also, a post script: when it says “if you experience problems, try clearing cookies and signing in again”, why not try clearing the cookies and signing in again, before you ring me up and tell me it doesn’t work? 😀

so, how was UCDayUK for you?

Cos it was brilliant for me. _44279618_fastshowbrilliant270[1]Everything about the day was spot on, and Andrew Price deserves hearty thanks and congratulations for organizing such a seamless, enjoyable and *useful* day.

The venue was spot on for this sort of thing – the National Motorcycle Museum near Birmingham. it was really plush, the staff were friendly and well organised, the food at lunchtime was great and there was gallons of free coffee, which was just as well.

The speakers were asked to be there early – 7:30am. i thought this was going to be quite a struggle, but it turns out i was so nervous i was awake from 5am – sigh. I was surprised by how big the venue was, and how many people were cramming into the room – Andrew said in the end there were about 300 people. i was expecting maybe 30…

The keynote was given by Ian Woolner of Microsoft, who is Senior Product Marketing Manager in charge of Skype for Business. it was a good presentation of upcoming features, some of which are extremely impressive, but the most interesting thing for me was his emphasis on partners and their value to Microsoft – it seemed that our main value was onboarding customers to O365…

After the keynote i watched Steve Goodman deliver a session on Exchange 2016 hybrid, which was great. i made a conscious decision to watch presentations from people that i “know” from their exchange community work, rather than technical stuff that was new to me, because i wanted to learn more about presenting, rather than product. This paid off in my opinion – if you want to learn how to do something, spend time with people who do it well. the only trouble is, i was so nervous i was struggling to concentrate.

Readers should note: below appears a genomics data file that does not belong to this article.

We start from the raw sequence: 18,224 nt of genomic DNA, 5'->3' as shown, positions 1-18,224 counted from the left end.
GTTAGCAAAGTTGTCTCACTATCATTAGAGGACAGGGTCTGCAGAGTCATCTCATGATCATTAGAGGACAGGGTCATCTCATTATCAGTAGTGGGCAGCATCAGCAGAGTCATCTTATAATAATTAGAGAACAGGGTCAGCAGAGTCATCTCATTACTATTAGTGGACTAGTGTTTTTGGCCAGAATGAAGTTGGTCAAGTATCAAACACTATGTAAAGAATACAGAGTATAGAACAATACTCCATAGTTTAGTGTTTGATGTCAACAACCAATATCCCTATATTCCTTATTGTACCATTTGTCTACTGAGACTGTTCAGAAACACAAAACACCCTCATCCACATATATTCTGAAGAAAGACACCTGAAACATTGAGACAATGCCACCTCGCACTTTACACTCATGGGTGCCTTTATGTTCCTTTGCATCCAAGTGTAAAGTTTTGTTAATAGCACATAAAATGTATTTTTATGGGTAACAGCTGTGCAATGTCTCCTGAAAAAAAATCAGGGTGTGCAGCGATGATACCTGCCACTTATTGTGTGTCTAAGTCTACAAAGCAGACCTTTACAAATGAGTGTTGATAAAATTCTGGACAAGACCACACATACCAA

No trouble with the second session, mind – Brian Reid did his usual fantastic job of delivering difficult technical content in a clear and engaging fashion, with a demo of using Powershell Desired State Configuration with Exchange.  The only problem was it meant i had to miss Gary Steere’s lecture on troubleshooting AutoDiscover. Gary is an MCT (and  MCM, and MVP), so i probably would have learnt a lot from watching him, but a Brian Reid session is too good an opportunity to miss.

time for lunch. it was tiptop. good buffet food, including some hot options, nice cakes that i didn’t have, because i’m not eating cake at the moment and more coffee. i had a chance to whizz round the exhibition, and would like to say a big thank you to IR software (and their Prognosis tool, which looks great) for saving the day with a moby powerbank, after idiot-boy here forgot to bring a usb cable to keep his phone charged. doh.

In the afternoon i went to watch Justin Harris’ talk on getting active directory ready for an office 365 migration. he had plenty of interesting stuff to say about directory hygiene, and the section on SIDHistory was good. After that i attended Dave Stork’s session on Exchange Tools, which was really interesting, but was plagued by tech glitches, which got me all worried again, so i spent the next hour going back over my slides rather than listening to Michael Van Hybrid’s session. i rocked up about 10 minutes before i was due to present, connected my laptop, went to put my glasses on and… disaster. they’ve gone. no glasses, and therefore no notes. I had to do the entire session from memory. I was told i appeared “slightly nervous”. Really? it’s only sheer terror stopped me breaking down and crying. still, i got through it without anyone throwing stuff at me, so i’m going to count it as a win. hopefully i wasn’t so awful i’ll not get the chance to improve next year.

All the slides from the day are available here: http://www.ucday.co.uk/ under the “past slides” link. i’ll put up my slides along with the audio when i get round to it. i can’t bring myself to listen back just yet, though.